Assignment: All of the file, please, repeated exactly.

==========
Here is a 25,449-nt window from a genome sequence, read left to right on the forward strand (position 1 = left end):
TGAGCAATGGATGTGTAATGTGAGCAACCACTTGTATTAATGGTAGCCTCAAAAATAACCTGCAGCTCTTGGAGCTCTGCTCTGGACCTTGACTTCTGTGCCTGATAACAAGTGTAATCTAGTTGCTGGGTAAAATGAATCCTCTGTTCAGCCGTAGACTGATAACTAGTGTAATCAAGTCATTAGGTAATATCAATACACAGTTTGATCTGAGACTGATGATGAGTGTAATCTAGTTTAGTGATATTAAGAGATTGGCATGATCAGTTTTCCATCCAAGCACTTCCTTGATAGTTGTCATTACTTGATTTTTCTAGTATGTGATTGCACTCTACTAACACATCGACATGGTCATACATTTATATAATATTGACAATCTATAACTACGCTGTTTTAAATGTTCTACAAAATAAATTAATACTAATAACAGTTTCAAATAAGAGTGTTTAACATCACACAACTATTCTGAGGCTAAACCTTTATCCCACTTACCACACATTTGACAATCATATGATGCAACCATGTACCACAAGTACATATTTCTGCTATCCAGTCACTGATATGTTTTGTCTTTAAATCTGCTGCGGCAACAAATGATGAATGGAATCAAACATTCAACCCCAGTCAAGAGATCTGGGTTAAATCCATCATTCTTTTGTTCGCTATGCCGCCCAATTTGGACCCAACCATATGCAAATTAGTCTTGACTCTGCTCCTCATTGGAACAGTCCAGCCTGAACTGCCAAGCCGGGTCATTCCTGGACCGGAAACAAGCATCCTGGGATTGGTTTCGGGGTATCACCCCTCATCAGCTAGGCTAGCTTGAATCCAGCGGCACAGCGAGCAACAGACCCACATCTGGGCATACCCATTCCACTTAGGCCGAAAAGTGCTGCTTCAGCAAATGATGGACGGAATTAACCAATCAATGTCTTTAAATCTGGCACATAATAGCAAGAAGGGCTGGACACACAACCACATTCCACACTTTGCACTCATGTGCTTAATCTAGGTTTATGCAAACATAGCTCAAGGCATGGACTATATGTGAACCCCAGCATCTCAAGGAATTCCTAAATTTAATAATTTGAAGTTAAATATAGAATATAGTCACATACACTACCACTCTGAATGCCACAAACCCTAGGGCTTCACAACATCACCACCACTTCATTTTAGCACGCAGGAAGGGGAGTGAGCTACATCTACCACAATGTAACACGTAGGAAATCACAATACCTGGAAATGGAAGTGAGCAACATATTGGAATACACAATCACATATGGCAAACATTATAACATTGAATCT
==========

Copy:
Here is a 25,449-nt window from a genome sequence, read left to right on the forward strand (position 1 = left end):
TGAGCAATGGATGTGTAATGTGAGCAACCACTTGTATTAATGGTAGCCTCAAAAATAACCTGCAGCTCTTGGAGCTCTGCTCTGGACCTTGACTTCTGTGCCTGATAACAAGTGTAATCTAGTTGCTGGGTAAAATGAATCCTCTGTTCAGCCGTAGACTGATAACTAGTGTAATCAAGTCATTAGGTAATATCAATACACAGTTTGATCTGAGACTGATGATGAGTGTAATCTAGTTTAGTGATATTAAGAGATTGGCATGATCAGTTTTCCATCCAAGCACTTCCTTGATAGTTGTCATTACTTGATTTTTCTAGTATGTGATTGCACTCTACTAACACATCGACATGGTCATACATTTATATAATATTGACAATCTATAACTACGCTGTTTTAAATGTTCTACAAAATAAATTAATACTAATAACAGTTTCAAATAAGAGTGTTTAACATCACACAACTATTCTGAGGCTAAACCTTTATCCCACTTACCACACATTTGACAATCATATGATGCAACCATGTACCACAAGTACATATTTCTGCTATCCAGTCACTGATATGTTTTGTCTTTAAATCTGCTGCGGCAACAAATGATGAATGGAATCAAACATTCAACCCCAGTCAAGAGATCTGGGTTAAATCCATCATTCTTTTGTTCGCTATGCCGCCCAATTTGGACCCAACCATATGCAAATTAGTCTTGACTCTGCTCCTCATTGGAACAGTCCAGCCTGAACTGCCAAGCCGGGTCATTCCTGGACCGGAAACAAGCATCCTGGGATTGGTTTCGGGGTATCACCCCTCATCAGCTAGGCTAGCTTGAATCCAGCGGCACAGCGAGCAACAGACCCACATCTGGGCATACCCATTCCACTTAGGCCGAAAAGTGCTGCTTCAGCAAATGATGGACGGAATTAACCAATCAATGTCTTTAAATCTGGCACATAATAGCAAGAAGGGCTGGACACACAACCACATTCCACACTTTGCACTCATGTGCTTAATCTAGGTTTATGCAAACATAGCTCAAGGCATGGACTATATGTGAACCCCAGCATCTCAAGGAATTCCTAAATTTAATAATTTGAAGTTAAATATAGAATATAGTCACATACACTACCACTCTGAATGCCACAAACCCTAGGGCTTCACAACATCACCACCACTTCATTTTAGCACGCAGGAAGGGGAGTGAGCTACATCTACCACAATGTAACACGTAGGAAATCACAATACCTGGAAATGGAAGTGAGCAACATATTGGAATACACAATCACATATGGCAAACATTATAACATTGAATCT